Forget About FICO Scores for NMLS-Think Vantage Score Instead

Wirtten my Jim Hogel, staff writer for

Most of us in the mortgage and real estate business are pretty familiar with FICO and its scoring models.  FICO scoring algorithm is used by Experian, Equifax and TransUnion and has been for years. Mortgage FICO scores range from 300-850.

The issue today is NMLS is requiring you to pull your score from Trans Union and it will be a Vantage Score.  (A What?)

So what’s the big deal you might ask? Well for one the scoring model range is from 501-950.  So when you get your score how will you know if a 640 is ok, or a 720? Or will an 820 be the norm?

What You Need To Know About the Vantage Credit Scores

Here is some background information to help us all out. Vantage Score is the creation of a new scoring model developed by Experian, Equifax and TransUnion in 2006. Why would they do this? Simple, they are tired of paying FICO licensing fees to use their algorithm.

In fact FICO sued Vantage Score Solutions and the three credit bureaus (and you thought they were all friends) and FICO lost.  (Now they both have to play in the same sandbox)

FICO still holds about 74% of the credit scoring market, while Vantage Score has captured about 6% since 2006 when it was introduced. After FICO lost they announced they were raising their prices to pull FICO scores through (hey you have to make up for that lost profit right?) So overall Vantage Score has a small piece of the pie.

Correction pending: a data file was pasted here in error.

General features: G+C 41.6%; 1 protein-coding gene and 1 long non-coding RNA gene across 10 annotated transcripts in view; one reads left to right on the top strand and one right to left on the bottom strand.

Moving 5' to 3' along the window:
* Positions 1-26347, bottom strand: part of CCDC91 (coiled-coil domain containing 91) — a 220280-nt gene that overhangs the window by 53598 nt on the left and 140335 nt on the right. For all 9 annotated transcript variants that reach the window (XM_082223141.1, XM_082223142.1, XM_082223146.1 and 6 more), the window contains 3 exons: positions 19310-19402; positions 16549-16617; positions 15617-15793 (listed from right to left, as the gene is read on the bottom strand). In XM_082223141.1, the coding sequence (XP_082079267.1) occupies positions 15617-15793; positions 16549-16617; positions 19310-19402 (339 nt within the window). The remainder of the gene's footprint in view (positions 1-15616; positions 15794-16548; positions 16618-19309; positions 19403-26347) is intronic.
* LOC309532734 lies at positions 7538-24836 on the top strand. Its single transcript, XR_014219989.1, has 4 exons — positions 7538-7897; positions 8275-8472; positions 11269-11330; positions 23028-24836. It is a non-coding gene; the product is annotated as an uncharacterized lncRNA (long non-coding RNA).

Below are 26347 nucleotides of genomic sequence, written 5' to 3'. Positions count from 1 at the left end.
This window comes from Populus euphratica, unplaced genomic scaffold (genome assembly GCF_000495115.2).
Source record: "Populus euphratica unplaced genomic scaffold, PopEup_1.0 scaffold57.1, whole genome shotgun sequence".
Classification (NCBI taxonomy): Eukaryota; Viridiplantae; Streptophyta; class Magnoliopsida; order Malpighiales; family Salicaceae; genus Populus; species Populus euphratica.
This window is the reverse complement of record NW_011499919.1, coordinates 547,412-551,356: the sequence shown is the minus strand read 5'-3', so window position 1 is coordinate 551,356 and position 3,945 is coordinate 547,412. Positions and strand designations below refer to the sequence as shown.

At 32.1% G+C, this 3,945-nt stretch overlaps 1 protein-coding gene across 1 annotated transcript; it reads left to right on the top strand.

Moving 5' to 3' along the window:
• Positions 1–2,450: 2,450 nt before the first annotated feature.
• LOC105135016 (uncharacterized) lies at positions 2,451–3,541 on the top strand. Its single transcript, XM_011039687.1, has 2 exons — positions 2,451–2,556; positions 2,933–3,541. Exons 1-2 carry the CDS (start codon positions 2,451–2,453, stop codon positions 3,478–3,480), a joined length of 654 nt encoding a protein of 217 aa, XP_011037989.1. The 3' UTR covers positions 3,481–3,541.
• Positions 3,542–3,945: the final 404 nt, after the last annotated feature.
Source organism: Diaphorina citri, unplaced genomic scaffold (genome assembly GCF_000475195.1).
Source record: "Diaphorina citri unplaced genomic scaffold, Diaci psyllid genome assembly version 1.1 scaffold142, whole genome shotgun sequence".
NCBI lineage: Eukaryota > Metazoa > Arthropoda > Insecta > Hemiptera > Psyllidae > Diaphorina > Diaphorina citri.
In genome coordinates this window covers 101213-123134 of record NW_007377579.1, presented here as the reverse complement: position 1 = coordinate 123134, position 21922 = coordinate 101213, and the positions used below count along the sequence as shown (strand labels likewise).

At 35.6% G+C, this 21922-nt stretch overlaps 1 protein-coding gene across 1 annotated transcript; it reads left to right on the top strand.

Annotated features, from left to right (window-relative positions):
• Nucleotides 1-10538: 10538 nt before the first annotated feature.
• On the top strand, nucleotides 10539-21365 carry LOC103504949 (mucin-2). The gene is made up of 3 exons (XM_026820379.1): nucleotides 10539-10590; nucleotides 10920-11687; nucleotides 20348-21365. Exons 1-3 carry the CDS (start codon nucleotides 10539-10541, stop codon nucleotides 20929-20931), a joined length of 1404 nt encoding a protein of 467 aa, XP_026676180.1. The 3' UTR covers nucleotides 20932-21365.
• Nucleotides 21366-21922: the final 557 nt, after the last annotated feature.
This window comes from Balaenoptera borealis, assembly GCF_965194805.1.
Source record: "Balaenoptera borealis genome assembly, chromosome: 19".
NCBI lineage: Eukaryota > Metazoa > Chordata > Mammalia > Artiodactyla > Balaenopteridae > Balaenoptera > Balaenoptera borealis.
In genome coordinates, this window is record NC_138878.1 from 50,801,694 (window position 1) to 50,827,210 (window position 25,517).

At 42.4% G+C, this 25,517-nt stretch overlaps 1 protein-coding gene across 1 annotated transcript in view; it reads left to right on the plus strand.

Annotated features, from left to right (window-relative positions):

Here is the Vantage Score claim to fame.  Their model uses a single algorithm at each bureau, which can translate to better score consistency when consumers pull their Vantage Score credit ratings. They claim the Vantage Score model showed an 8 percent increase in credit scores for 10 million consumers after doing a random score check.

Currently, only TransUnion and Experian sell the Vantage Score to consumers for $7.95. Equifax and TransUnion sell FICO scores.

Vantage Score is a new credit score that was developed jointly in March 2006 by the three national credit reporting agencies- Experian, Equifax, and TransUnion. This new credit scoring system has been developed to simplify and standardize scores across the three bureaus. Today, customers find that scores from each of the credit bureaus can vary widely. However, this new credit scoring system tries to reduce these variations, and help the lenders assess their customers in a more consistent way. Consumers can get their Vantage Score through any of the three major bureaus; all of these bureaus use the same scoring algorithm for calculating the Vantage Score.

What is the significance of Vantage Score?

The vantage score ranges from 501 to 990 and at the same time assigns a letter grade ranging from A to F to specify each range. Given below is a set of different score range of Vantage Score and their corresponding grades.